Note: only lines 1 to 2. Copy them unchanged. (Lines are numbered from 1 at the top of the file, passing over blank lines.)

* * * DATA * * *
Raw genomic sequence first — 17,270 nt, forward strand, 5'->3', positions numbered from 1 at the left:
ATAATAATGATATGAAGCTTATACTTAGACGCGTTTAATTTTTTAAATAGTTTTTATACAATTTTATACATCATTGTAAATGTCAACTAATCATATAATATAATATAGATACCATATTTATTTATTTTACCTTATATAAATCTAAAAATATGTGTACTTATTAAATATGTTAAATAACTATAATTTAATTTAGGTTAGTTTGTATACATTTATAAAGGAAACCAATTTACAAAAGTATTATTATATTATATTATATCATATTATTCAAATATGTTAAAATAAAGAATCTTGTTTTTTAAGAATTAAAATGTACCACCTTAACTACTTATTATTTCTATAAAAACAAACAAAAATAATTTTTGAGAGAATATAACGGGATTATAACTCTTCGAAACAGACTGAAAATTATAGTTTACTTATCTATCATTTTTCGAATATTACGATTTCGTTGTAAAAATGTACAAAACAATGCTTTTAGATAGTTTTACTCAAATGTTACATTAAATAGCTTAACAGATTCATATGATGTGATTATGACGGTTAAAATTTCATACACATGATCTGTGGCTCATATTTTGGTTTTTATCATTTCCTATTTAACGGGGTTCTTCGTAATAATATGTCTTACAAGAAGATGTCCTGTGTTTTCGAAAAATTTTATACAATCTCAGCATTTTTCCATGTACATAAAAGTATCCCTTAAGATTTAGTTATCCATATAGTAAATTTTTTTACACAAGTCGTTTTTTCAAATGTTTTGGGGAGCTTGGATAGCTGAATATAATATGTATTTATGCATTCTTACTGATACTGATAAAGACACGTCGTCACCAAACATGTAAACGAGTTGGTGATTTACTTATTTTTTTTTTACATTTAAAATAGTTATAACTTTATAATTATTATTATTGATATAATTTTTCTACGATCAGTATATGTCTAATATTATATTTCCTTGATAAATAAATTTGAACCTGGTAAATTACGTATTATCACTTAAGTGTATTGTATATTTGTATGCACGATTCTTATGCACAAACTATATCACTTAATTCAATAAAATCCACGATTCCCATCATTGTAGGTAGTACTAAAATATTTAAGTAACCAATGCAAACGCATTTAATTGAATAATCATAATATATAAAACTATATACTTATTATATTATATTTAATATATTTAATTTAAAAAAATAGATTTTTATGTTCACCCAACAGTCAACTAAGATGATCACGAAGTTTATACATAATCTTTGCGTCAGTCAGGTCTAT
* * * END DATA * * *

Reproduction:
Raw genomic sequence first — 17,270 nt, forward strand, 5'->3', positions numbered from 1 at the left:
ATAATAATGATATGAAGCTTATACTTAGACGCGTTTAATTTTTTAAATAGTTTTTATACAATTTTATACATCATTGTAAATGTCAACTAATCATATAATATAATATAGATACCATATTTATTTATTTTACCTTATATAAATCTAAAAATATGTGTACTTATTAAATATGTTAAATAACTATAATTTAATTTAGGTTAGTTTGTATACATTTATAAAGGAAACCAATTTACAAAAGTATTATTATATTATATTATATCATATTATTCAAATATGTTAAAATAAAGAATCTTGTTTTTTAAGAATTAAAATGTACCACCTTAACTACTTATTATTTCTATAAAAACAAACAAAAATAATTTTTGAGAGAATATAACGGGATTATAACTCTTCGAAACAGACTGAAAATTATAGTTTACTTATCTATCATTTTTCGAATATTACGATTTCGTTGTAAAAATGTACAAAACAATGCTTTTAGATAGTTTTACTCAAATGTTACATTAAATAGCTTAACAGATTCATATGATGTGATTATGACGGTTAAAATTTCATACACATGATCTGTGGCTCATATTTTGGTTTTTATCATTTCCTATTTAACGGGGTTCTTCGTAATAATATGTCTTACAAGAAGATGTCCTGTGTTTTCGAAAAATTTTATACAATCTCAGCATTTTTCCATGTACATAAAAGTATCCCTTAAGATTTAGTTATCCATATAGTAAATTTTTTTACACAAGTCGTTTTTTCAAATGTTTTGGGGAGCTTGGATAGCTGAATATAATATGTATTTATGCATTCTTACTGATACTGATAAAGACACGTCGTCACCAAACATGTAAACGAGTTGGTGATTTACTTATTTTTTTTTTACATTTAAAATAGTTATAACTTTATAATTATTATTATTGATATAATTTTTCTACGATCAGTATATGTCTAATATTATATTTCCTTGATAAATAAATTTGAACCTGGTAAATTACGTATTATCACTTAAGTGTATTGTATATTTGTATGCACGATTCTTATGCACAAACTATATCACTTAATTCAATAAAATCCACGATTCCCATCATTGTAGGTAGTACTAAAATATTTAAGTAACCAATGCAAACGCATTTAATTGAATAATCATAATATATAAAACTATATACTTATTATATTATATTTAATATATTTAATTTAAAAAAATAGATTTTTATGTTCACCCAACAGTCAACTAAGATGATCACGAAGTTTATACATAATCTTTGCGTCAGTCAGGTCTAT